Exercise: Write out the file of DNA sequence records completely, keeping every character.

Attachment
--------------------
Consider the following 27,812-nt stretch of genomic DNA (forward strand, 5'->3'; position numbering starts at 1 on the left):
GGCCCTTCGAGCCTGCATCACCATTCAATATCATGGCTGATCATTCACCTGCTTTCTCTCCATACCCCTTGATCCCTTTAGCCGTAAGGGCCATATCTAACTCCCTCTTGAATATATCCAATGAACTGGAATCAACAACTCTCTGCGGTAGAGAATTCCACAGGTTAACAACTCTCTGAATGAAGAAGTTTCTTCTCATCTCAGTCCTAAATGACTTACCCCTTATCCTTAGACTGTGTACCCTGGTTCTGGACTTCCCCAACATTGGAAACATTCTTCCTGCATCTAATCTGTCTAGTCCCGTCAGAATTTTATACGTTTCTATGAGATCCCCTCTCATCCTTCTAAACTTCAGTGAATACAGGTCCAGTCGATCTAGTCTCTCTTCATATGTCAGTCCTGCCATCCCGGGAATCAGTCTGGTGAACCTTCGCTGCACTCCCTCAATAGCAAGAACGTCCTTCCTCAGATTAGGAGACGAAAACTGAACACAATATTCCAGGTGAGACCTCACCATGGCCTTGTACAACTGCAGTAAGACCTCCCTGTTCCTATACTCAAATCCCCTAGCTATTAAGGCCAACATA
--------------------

Consider the following 27,812-nt stretch of genomic DNA (forward strand, 5'->3'; position numbering starts at 1 on the left):
GGCCCTTCGAGCCTGCATCACCATTCAATATCATGGCTGATCATTCACCTGCTTTCTCTCCATACCCCTTGATCCCTTTAGCCGTAAGGGCCATATCTAACTCCCTCTTGAATATATCCAATGAACTGGAATCAACAACTCTCTGCGGTAGAGAATTCCACAGGTTAACAACTCTCTGAATGAAGAAGTTTCTTCTCATCTCAGTCCTAAATGACTTACCCCTTATCCTTAGACTGTGTACCCTGGTTCTGGACTTCCCCAACATTGGAAACATTCTTCCTGCATCTAATCTGTCTAGTCCCGTCAGAATTTTATACGTTTCTATGAGATCCCCTCTCATCCTTCTAAACTTCAGTGAATACAGGTCCAGTCGATCTAGTCTCTCTTCATATGTCAGTCCTGCCATCCCGGGAATCAGTCTGGTGAACCTTCGCTGCACTCCCTCAATAGCAAGAACGTCCTTCCTCAGATTAGGAGACGAAAACTGAACACAATATTCCAGGTGAGACCTCACCATGGCCTTGTACAACTGCAGTAAGACCTCCCTGTTCCTATACTCAAATCCCCTAGCTATTAAGGCCAACATA